Are We All Potentially Evil?: A New Dramatic Film Based on the Stanford Prison Experiment Reveals Why Good People Turn Bad
The barbaric acts of ISIS in the Middle East and elsewhere (including lone wolf acts here and in Europe) have renewed the use of an adjective most commonly affiliated with Nazis–evil. In fact, British Prime Minister David Cameron evoked Hitler in his recent speech outlining a five year plan to combat Islamic extremism, starting with the acknowledgment that it is an ideology, and “Like so many ideologies that have existed before–whether fascist or communist–many people, especially young people, are being drawn to it. So we need to understand why it is proving so attractive.” Another way to say it is this: why do good people turn bad?
Anyone who has taken an introductory psychology course or has ever glanced at the scientific literature on the psychology of evil is familiar with Philip Zimbardo’s now-famous experiment conducted in a make-shift prison in the basement of the psychology building at Stanford University in August, 1971, in which the social psychologist randomly assigned 24 student volunteers to be either guards or prisoners. The experiment was to last two weeks but Zimbardo had to terminate it after six days when these intelligent and educated young men were transformed into cruel and sadistic guards or emotionally shattered prisoners. Not a formal experiment per se–with control and experimental groups for comparison–a flip of a coin to determine whether a student subject would be assigned to play guard or prisoner allows us to draw conclusions about the power of the situation to effect similar people dissimilarly.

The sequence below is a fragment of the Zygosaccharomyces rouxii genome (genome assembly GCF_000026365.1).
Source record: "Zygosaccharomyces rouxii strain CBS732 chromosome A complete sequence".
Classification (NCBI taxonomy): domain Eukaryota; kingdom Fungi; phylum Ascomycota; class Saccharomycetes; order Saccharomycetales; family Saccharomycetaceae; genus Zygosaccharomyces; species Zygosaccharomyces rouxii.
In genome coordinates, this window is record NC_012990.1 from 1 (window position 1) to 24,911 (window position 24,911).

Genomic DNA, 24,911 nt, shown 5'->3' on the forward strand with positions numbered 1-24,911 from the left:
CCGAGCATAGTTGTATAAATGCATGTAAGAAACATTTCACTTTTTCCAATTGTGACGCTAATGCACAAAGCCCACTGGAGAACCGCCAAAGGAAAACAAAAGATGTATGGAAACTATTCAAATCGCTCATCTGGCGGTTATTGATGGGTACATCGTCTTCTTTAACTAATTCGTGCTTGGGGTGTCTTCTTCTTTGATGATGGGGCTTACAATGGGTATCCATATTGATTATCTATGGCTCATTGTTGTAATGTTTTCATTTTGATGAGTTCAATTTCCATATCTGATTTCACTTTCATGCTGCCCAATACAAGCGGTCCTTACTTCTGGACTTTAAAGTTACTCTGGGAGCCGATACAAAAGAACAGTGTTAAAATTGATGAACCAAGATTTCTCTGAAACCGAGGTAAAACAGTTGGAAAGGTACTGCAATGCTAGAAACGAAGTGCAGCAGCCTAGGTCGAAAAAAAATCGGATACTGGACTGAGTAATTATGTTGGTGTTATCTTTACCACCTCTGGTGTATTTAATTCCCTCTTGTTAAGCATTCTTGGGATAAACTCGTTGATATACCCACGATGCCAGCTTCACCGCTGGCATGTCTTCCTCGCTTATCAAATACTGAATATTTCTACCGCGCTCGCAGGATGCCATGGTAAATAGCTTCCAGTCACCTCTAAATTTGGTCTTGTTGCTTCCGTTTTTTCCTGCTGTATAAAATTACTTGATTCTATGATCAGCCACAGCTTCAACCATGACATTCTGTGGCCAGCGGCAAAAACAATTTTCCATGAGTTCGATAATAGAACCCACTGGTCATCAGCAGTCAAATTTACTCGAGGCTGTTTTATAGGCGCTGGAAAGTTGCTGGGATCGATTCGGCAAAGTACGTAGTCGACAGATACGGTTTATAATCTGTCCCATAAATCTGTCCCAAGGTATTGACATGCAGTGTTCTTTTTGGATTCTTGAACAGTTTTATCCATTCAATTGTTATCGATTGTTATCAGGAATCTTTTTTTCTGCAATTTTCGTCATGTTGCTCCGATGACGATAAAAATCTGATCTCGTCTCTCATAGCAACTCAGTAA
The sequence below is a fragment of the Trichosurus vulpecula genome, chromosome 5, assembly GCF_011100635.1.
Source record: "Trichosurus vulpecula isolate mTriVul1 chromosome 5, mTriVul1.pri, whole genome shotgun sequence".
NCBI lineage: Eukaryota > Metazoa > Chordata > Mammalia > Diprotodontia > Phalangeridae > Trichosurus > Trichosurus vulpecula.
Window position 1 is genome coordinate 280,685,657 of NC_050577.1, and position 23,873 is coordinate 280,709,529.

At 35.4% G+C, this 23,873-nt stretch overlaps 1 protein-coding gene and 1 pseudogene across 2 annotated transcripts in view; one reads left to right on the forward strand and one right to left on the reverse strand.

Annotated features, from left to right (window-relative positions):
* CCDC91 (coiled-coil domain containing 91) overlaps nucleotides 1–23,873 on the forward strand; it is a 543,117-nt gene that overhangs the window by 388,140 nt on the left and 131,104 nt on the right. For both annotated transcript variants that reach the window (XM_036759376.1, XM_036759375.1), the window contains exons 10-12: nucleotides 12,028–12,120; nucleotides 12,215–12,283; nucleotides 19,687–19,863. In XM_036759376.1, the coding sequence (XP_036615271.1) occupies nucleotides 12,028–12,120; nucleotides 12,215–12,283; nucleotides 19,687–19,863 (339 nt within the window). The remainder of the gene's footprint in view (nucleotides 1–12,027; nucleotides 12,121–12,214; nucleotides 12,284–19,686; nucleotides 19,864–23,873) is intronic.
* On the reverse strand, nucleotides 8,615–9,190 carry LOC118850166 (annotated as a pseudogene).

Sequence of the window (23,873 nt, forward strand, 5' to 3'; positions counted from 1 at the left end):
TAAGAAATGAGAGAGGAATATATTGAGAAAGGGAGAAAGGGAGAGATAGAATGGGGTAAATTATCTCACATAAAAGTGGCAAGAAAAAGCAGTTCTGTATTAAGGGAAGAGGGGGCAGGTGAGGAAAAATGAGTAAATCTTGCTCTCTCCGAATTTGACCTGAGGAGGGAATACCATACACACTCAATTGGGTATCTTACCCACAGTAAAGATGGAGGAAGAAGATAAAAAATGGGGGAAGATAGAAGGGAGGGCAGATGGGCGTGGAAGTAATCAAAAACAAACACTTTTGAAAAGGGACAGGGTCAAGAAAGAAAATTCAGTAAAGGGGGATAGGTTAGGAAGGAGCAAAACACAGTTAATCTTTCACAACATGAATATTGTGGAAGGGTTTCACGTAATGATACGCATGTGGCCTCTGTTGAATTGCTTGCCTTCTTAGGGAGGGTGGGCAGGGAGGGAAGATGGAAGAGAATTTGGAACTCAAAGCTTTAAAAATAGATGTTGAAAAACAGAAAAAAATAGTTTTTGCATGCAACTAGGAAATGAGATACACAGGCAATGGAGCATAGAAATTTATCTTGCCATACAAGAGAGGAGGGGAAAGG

Over the decades much has been written about the Stanford Prison Experiment (SPE), both in scholarly journals and in popular publications, and a number of documentaries have been made using archival footage shot by Zimbardo’s team. But now for the first time a —> Read More